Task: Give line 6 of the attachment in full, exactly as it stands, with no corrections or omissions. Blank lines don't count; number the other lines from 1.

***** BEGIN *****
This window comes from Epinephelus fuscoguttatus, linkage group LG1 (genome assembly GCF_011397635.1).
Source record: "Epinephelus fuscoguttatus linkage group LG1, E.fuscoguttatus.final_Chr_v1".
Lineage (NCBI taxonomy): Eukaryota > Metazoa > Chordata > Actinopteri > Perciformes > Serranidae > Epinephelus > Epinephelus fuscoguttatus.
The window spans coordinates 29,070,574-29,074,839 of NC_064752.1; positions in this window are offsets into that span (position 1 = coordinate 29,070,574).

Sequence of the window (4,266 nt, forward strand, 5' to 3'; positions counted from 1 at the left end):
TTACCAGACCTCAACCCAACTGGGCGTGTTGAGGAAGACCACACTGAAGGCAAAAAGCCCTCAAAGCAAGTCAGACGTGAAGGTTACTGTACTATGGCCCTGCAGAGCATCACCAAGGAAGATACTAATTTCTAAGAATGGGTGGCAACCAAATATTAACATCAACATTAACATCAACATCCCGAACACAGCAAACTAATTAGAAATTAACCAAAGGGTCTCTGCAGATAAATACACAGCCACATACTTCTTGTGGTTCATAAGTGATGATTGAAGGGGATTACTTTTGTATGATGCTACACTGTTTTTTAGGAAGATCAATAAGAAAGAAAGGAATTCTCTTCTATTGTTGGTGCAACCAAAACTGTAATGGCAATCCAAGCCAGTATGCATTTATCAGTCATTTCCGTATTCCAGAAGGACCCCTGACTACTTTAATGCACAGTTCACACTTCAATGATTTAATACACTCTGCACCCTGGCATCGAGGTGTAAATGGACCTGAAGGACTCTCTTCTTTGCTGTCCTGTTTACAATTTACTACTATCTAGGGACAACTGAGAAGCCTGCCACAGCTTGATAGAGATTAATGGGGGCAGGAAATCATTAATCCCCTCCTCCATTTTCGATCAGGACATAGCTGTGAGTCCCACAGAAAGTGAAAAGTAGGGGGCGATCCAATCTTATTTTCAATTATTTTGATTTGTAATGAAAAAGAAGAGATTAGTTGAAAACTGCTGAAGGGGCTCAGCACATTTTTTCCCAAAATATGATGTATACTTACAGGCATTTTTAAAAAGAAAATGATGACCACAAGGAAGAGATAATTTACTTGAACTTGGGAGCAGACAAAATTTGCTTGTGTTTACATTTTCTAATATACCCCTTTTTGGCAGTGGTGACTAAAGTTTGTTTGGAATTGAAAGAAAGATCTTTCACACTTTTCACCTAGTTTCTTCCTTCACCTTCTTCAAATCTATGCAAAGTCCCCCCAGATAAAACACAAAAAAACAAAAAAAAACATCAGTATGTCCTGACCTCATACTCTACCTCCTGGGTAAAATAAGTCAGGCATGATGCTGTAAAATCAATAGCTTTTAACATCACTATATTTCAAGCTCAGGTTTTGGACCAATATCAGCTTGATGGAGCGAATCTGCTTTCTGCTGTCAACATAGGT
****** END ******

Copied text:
TTACCAGACCTCAACCCAACTGGGCGTGTTGAGGAAGACCACACTGAAGGCAAAAAGCCCTCAAAGCAAGTCAGACGTGAAGGTTACTGTACTATGGCCCTGCAGAGCATCACCAAGGAAGATACTAATTTCTAAGAATGGGTGGCAACCAAATATTAACATCAACATTAACATCAACATCCCGAACACAGCAAACTAATTAGAAATTAACCAAAGGGTCTCTGCAGATAAATACACAGCCACATACTTCTTGTGGTTCATAAGTGATGATTGAAGGGGATTACTTTTGTATGATGCTACACTGTTTTTTAGGAAGATCAATAAGAAAGAAAGGAATTCTCTTCTATTGTTGGTGCAACCAAAACTGTAATGGCAATCCAAGCCAGTATGCATTTATCAGTCATTTCCGTATTCCAGAAGGACCCCTGACTACTTTAATGCACAGTTCACACTTCAATGATTTAATACACTCTGCACCCTGGCATCGAGGTGTAAATGGACCTGAAGGACTCTCTTCTTTGCTGTCCTGTTTACAATTTACTACTATCTAGGGACAACTGAGAAGCCTGCCACAGCTTGATAGAGATTAATGGGGGCAGGAAATCATTAATCCCCTCCTCCATTTTCGATCAGGACATAGCTGTGAGTCCCACAGAAAGTGAAAAGTAGGGGGCGATCCAATCTTATTTTCAATTATTTTGATTTGTAATGAAAAAGAAGAGATTAGTTGAAAACTGCTGAAGGGGCTCAGCACATTTTTTCCCAAAATATGATGTATACTTACAGGCATTTTTAAAAAGAAAATGATGACCACAAGGAAGAGATAATTTACTTGAACTTGGGAGCAGACAAAATTTGCTTGTGTTTACATTTTCTAATATACCCCTTTTTGGCAGTGGTGACTAAAGTTTGTTTGGAATTGAAAGAAAGATCTTTCACACTTTTCACCTAGTTTCTTCCTTCACCTTCTTCAAATCTATGCAAAGTCCCCCCAGATAAAACACAAAAAAACAAAAAAAAACATCAGTATGTCCTGACCTCATACTCTACCTCCTGGGTAAAATAAGTCAGGCATGATGCTGTAAAATCAATAGCTTTTAACATCACTATATTTCAAGCTCAGGTTTTGGACCAATATCAGCTTGATGGAGCGAATCTGCTTTCTGCTGTCAACATAGGT